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-- b i o --
Elizabeth Weaver Engel, besides being a budding writer, is a stealth geek, a manager (but NOT the Pointy-Haired Boss) at a non-profit association, a distance runner, a "rabid" Lindy Hopper, and a connoisseur of fine B-grade movies.  Currently a resident of Washington, DC, Elizabeth grew up outside of Philadelphia and holds a Master's degree in political theory from the University of Virginia.  She fell into working with computers by accident and has since been struggling to pull herself out.  Writing for Mindjack is one of the steps she's taking to do so.

Tempest in a Teapot?
by Elizabeth Weaver Engel

In the current brouhaha between Microsoft and the Justice Department, one finds something for everyone: threats, drama, hysterics, pronouncements of doom from both sides, more threats, angry retorts...about the only thing missing is a love story.

My favorite part however, is the humor. What humor you ask? Why, the sheer ludicrousness of Microsoft's claim that the J.D. is trying to suppress its long history of innovation. Innovation, my ass. Despite his reputation among business types as the uber-geek, Gates is anything but. Those of us actually forced to use his products see him for what he really is: a very smart, very savvy businessman, with an insatiable lust for world domination. Well, OK, that may be overstating the case a bit, but for Microsoft to claim that their market share is a result of superior technology rather than predatory practices is as transparently false as Ken Starr's claim that forcing Secret Service agents to testify against the presidents they guard won't negatively impact future presidential safety. But that's a different article all together.

Anyone who's been using computers for longer than 10 minutes is fully aware that Microsoft is about as innovative and bleeding edge as Wonder Bread. The Beast doesn't produce new ideas: they buy out - or force out of business - those who do. Anybody remember the Mac/PC wars of the 1980's? Let's face it, Microsoft and the PCs didn't win that war with innovative, superior technology - Windows 95 finally caught up with the mid-80s Macs in 1996 - they won with their marketing campaign and backroom deals with software developers and resellers. (And I'm not even a Mac user!) The only negative effect the Justice Department suit could have against Microsoft's ability to innovate would be to cost them so much money that they can't afford to buy anyone out for a quarter or two.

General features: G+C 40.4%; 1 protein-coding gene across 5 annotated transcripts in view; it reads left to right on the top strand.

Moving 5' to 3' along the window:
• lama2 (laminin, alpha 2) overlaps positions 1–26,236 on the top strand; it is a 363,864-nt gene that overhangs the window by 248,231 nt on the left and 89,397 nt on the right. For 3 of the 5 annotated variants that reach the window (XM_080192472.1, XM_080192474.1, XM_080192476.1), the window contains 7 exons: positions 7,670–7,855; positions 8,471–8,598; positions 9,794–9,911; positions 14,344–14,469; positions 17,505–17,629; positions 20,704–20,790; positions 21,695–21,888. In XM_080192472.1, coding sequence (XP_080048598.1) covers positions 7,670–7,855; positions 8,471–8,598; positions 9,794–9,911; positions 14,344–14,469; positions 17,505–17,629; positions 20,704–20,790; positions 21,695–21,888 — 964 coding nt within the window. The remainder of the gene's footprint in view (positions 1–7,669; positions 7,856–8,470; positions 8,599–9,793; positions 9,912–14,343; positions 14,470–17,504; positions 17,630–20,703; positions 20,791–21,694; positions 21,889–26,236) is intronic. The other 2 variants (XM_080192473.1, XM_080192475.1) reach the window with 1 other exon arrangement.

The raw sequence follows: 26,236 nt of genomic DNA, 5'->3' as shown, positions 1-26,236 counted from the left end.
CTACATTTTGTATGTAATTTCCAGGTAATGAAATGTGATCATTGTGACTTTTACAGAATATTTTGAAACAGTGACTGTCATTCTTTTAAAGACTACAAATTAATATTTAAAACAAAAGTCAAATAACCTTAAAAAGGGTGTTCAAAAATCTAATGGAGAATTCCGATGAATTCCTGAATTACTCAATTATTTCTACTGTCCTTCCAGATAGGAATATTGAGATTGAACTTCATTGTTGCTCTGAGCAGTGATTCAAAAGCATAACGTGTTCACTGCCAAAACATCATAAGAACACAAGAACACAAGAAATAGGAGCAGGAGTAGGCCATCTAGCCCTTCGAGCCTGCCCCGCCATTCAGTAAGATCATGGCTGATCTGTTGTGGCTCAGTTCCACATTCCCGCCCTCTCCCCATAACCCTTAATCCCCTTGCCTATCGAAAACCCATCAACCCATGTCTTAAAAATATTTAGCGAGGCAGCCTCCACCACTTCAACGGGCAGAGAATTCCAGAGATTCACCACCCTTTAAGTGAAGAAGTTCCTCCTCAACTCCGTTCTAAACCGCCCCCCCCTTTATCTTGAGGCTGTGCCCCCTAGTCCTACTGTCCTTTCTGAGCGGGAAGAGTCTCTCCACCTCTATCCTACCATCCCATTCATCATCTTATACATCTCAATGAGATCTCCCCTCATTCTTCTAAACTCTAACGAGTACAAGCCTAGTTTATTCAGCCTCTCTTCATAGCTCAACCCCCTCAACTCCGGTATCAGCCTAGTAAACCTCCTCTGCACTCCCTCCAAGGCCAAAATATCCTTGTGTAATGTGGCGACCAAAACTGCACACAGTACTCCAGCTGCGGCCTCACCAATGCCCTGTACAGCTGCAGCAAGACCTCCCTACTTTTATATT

But if Microsoft were really paying attention, they wouldn't be afraid of Netscape and they wouldn't be focusing on Net browsers. Sure, lots of people use them, but Microsoft isn't going to go out of business over the Navigator versus Internet Explorer wars. If they really had any foresight what they'd fear is Sun Microsystems and Java. Let's face it: if it wasn't for the fact that UNIX has a pretty steep learning curve, Microsoft never would have gotten off the ground in the first place. UNIX has been around forever in computing terms, and it's only been with NT 4 the Microsoft has finally started to get the picture about server technology, security, and remote administration. UNIX is still far superior to NT in all these areas - and, lest we forget, varients of UNIX are free.

So why are we all using Windows? GUI - Graphical User Interface. This is why Microsoft needs to live in fear of Java. It's another free coding system that's just begging to be turned into a full OS and it's GUI, unlike UNIX (without of course the addition of eXceed). I'm not sure where the development is at this point, but word had it that Corel was working on a Java version of WordPerfect. That - not some silly browser war - is what should have Bill waking up in cold sweats at night. Once his software competitors start rolling out Java-based apps, Microsoft's days as Tyrannasaurus Rex of this particular animal kingdom could be numbered.

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